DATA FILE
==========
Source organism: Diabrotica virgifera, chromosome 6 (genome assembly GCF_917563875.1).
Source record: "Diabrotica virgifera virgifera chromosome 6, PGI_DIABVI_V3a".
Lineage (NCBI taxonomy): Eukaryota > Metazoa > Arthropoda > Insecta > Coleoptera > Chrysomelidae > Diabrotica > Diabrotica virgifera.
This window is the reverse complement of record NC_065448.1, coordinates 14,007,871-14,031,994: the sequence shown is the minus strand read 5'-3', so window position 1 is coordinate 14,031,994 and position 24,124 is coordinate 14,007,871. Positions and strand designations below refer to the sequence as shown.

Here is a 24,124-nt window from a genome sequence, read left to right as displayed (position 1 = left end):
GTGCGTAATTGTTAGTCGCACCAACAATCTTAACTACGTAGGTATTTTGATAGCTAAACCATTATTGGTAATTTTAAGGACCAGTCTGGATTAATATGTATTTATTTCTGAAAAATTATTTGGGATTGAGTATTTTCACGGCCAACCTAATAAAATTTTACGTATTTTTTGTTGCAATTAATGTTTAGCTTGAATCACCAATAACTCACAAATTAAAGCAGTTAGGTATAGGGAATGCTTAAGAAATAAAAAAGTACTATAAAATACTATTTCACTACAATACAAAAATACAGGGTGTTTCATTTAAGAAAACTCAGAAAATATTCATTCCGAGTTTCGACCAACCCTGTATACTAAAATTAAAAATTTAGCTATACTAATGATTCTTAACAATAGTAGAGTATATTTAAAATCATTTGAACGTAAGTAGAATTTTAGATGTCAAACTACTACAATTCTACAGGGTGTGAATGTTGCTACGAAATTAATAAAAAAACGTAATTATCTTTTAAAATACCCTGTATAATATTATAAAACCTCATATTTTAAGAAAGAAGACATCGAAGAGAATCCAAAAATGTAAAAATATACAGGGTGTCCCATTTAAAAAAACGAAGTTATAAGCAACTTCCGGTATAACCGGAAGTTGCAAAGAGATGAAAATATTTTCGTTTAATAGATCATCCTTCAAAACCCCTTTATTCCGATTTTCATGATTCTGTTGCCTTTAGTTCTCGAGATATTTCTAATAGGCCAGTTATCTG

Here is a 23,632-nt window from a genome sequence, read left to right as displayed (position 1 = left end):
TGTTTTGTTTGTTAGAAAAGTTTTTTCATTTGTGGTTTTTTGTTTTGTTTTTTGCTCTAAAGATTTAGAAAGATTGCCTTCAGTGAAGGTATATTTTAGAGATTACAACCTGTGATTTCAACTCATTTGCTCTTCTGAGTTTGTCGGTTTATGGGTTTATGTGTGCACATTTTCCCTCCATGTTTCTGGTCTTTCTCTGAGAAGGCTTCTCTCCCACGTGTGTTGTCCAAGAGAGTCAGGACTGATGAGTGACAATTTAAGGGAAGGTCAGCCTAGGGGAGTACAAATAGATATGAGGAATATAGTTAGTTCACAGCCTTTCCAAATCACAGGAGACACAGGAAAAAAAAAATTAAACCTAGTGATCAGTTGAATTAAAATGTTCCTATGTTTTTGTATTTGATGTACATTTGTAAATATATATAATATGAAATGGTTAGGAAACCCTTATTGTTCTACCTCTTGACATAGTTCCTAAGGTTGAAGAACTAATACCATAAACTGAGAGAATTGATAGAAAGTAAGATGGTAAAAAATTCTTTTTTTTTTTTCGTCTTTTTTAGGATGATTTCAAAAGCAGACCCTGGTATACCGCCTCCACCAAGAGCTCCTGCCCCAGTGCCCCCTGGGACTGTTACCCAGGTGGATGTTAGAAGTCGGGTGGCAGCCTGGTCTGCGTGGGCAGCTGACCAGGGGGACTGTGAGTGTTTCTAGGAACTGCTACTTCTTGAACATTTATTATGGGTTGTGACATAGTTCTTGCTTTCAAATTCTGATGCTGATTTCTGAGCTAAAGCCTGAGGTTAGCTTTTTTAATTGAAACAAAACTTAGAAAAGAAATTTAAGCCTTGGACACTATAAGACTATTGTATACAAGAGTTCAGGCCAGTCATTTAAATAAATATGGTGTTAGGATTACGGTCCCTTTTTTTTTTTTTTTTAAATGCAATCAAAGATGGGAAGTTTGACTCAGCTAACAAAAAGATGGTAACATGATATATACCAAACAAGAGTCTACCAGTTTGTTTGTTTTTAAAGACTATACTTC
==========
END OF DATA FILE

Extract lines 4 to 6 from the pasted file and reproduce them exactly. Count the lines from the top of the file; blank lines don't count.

This window is the reverse complement of record NC_065448.1, coordinates 14,007,871-14,031,994: the sequence shown is the minus strand read 5'-3', so window position 1 is coordinate 14,031,994 and position 24,124 is coordinate 14,007,871. Positions and strand designations below refer to the sequence as shown.

Here is a 24,124-nt window from a genome sequence, read left to right as displayed (position 1 = left end):
GTGCGTAATTGTTAGTCGCACCAACAATCTTAACTACGTAGGTATTTTGATAGCTAAACCATTATTGGTAATTTTAAGGACCAGTCTGGATTAATATGTATTTATTTCTGAAAAATTATTTGGGATTGAGTATTTTCACGGCCAACCTAATAAAATTTTACGTATTTTTTGTTGCAATTAATGTTTAGCTTGAATCACCAATAACTCACAAATTAAAGCAGTTAGGTATAGGGAATGCTTAAGAAATAAAAAAGTACTATAAAATACTATTTCACTACAATACAAAAATACAGGGTGTTTCATTTAAGAAAACTCAGAAAATATTCATTCCGAGTTTCGACCAACCCTGTATACTAAAATTAAAAATTTAGCTATACTAATGATTCTTAACAATAGTAGAGTATATTTAAAATCATTTGAACGTAAGTAGAATTTTAGATGTCAAACTACTACAATTCTACAGGGTGTGAATGTTGCTACGAAATTAATAAAAAAACGTAATTATCTTTTAAAATACCCTGTATAATATTATAAAACCTCATATTTTAAGAAAGAAGACATCGAAGAGAATCCAAAAATGTAAAAATATACAGGGTGTCCCATTTAAAAAAACGAAGTTATAAGCAACTTCCGGTATAACCGGAAGTTGCAAAGAGATGAAAATATTTTCGTTTAATAGATCATCCTTCAAAACCCCTTTATTCCGATTTTCATGATTCTGTTGCCTTTAGTTCTCGAGATATTTCTAATAGGCCAGTTATCTG